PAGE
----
The gardening fun doesn’t have to stop because winter is coming.
If you have potted outdoor plants that you’re worried might get nipped by frost, simply bring them inside. Growing vegetables inside from seed can be a challenge due to a lack of light and space, but it doesn’t have to be. Here are a few options beyond a simple herb garden that can thrive indoors.
Photo by Sergei Akaemov on Shutterstock.
Lettuce is great for confined indoor spaces as it has shallow root systems that don’t need large containers.
When you’re selecting your lettuce seeds, keep in mind that certain lettuce varieties grow better in winter light, such as arctic king. You can grow your lettuce in a pot or container that’s at least 6 inches deep. You’ll want to make sure the container has holes in the bottom so your plants won’t get waterlogged, as well as a tray under it to collect water. Fill your pot with well-draining potting soil and fertilizer, and follow the spacing advice on the back of your seed packet. Before your seeds sprout, you’ll need to mist them every day with a spray bottle. Once you have seedlings, water them when the soil feels dry.
You’ll also need a sunny windowsill for your lettuce, as it will need around 12 hours of light a day. If you don’t have a good windowsill with lots of sunlight, you might want to think about buying some grow lights.
Photo by Kateryna Mashkevych on Shutterstock.
To grow microgreens, you’ll need a seedling tray with about 2 inches of potting soil.
Soak your seeds overnight to jumpstart their germination, and then pop them in your soil. Water often to keep the soil moist. Microgreens typically need about four hours of light a day, but might need more in the winter.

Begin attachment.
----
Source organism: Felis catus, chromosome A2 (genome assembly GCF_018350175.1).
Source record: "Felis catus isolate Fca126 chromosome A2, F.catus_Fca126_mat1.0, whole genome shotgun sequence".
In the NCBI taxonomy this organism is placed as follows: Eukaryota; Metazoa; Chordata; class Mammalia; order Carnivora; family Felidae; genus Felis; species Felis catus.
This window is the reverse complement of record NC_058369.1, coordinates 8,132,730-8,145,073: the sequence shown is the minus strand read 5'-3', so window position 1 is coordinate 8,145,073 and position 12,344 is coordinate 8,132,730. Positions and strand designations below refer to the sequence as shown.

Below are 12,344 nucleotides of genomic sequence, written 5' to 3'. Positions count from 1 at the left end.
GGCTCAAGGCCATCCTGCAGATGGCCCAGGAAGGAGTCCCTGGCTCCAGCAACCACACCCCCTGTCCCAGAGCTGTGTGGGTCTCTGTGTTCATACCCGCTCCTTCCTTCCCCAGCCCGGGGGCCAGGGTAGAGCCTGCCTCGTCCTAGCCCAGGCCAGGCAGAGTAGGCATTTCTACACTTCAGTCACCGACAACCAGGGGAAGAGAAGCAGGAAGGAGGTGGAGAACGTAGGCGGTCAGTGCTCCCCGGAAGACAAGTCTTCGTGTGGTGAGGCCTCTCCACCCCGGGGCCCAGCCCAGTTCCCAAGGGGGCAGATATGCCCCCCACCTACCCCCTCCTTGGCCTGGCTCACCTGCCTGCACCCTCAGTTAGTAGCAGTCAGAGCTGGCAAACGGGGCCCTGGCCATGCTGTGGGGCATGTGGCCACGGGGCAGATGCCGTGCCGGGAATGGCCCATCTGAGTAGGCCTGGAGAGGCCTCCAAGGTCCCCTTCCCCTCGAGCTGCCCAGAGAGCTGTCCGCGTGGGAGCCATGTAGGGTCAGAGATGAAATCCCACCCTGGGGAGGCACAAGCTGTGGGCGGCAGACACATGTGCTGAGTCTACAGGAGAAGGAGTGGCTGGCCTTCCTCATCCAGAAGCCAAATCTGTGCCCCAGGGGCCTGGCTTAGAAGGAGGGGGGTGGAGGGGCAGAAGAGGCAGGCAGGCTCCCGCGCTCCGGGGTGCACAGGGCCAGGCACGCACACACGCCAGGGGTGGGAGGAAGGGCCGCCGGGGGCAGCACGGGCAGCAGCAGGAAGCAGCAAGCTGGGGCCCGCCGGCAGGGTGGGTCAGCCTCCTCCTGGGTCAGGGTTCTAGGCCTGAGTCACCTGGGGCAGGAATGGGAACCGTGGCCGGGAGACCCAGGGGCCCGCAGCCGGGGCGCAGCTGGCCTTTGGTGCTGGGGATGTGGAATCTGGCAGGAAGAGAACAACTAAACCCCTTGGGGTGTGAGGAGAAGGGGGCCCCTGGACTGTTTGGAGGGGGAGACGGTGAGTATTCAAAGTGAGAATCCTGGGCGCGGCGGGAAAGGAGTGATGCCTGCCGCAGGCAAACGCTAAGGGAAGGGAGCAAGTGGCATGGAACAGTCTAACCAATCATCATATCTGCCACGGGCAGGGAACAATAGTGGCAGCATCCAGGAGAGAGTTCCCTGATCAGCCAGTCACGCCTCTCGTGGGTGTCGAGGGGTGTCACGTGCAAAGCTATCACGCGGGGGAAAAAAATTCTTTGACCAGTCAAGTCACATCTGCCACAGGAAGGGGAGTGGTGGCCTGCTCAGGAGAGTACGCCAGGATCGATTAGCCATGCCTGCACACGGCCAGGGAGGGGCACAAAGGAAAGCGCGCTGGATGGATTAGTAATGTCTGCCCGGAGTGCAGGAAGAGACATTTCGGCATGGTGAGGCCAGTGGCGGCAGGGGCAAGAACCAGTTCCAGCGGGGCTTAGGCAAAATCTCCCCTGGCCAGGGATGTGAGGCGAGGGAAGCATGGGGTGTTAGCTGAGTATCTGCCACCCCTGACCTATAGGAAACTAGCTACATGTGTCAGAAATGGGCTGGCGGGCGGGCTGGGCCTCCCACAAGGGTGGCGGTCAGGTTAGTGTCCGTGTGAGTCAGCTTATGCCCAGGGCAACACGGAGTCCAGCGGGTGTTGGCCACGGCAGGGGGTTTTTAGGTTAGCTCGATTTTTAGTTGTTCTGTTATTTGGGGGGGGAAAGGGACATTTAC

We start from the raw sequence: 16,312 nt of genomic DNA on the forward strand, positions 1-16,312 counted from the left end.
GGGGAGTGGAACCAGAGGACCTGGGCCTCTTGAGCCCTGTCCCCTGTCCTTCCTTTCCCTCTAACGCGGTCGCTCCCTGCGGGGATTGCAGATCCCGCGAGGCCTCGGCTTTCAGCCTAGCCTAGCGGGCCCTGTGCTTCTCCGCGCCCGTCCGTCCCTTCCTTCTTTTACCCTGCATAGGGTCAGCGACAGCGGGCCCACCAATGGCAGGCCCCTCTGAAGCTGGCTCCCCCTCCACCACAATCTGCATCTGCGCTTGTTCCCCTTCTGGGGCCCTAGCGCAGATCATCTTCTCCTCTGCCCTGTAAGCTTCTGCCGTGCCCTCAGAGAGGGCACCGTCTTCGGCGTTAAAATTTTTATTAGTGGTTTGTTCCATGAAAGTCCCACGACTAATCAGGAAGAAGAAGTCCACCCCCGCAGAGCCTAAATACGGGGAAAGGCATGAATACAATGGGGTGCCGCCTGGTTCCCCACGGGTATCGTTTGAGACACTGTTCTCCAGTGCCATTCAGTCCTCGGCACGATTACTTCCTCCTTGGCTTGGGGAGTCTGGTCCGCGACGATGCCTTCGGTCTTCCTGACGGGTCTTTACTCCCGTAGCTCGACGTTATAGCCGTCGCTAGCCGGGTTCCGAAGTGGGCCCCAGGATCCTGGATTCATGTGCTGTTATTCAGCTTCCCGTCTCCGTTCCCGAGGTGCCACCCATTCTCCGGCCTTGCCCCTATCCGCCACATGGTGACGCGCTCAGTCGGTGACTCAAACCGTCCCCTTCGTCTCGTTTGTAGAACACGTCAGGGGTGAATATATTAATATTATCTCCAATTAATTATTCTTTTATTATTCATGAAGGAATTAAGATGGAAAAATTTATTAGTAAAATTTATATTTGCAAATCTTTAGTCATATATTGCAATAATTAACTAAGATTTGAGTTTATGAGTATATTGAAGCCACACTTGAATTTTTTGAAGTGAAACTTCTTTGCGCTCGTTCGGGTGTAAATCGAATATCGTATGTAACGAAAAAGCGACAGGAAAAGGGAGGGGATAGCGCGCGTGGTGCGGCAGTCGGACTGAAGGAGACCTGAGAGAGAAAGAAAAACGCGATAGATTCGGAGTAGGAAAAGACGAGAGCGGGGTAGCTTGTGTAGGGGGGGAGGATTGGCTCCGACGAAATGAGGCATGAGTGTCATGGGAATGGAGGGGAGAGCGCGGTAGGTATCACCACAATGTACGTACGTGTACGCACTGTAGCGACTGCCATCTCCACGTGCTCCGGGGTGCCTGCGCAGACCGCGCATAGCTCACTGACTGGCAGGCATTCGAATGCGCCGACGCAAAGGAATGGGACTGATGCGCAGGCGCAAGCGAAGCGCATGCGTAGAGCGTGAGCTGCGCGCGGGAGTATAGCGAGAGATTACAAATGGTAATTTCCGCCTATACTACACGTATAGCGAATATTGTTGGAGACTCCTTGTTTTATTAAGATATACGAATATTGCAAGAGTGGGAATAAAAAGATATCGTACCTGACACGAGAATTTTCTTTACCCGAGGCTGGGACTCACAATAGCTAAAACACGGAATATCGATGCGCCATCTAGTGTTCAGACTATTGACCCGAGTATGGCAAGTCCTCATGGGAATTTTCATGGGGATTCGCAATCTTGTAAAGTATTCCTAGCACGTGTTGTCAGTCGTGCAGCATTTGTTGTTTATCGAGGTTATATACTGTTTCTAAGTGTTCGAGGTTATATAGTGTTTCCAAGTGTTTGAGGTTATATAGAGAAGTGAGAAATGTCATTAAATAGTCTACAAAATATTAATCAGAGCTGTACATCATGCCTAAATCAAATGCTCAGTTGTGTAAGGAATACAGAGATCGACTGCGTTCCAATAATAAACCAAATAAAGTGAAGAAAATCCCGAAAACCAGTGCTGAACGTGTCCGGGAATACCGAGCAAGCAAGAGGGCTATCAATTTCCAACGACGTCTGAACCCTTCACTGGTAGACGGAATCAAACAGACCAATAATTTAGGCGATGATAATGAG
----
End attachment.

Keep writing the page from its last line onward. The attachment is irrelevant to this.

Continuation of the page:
The microgreens will be ready to harvest when the first leaves emerge from the sprouts. Use a pair of scissors and cut them just above the soil.
Photo by Olga Korica on Shutterstock.
Chili peppers are among the easier fruiting plants to grow indoors. For cayenne peppers, you’ll need light potting soil that drains well.
Give them around 16 hours of light a day under a grow light, or place them in a south-facing window so that they get plenty of sun.
Keep in mind that you won’t need to water your plants indoors as much as you would if they were outside in direct sunlight. So be careful not to overwater them.
Photo by supersaiyan3 on Shutterstock.
Like salad greens, garlic has short roots, and a pot or container that’s around 6 inches deep will do.
Plant your cloves around 3 inches deep and 4 inches apart. Water them until moist, but not wet. Leave them on a sunny windowsill and you’ll have greens in a few weeks.
You can also try getting your garlic started in water before you plant it in soil.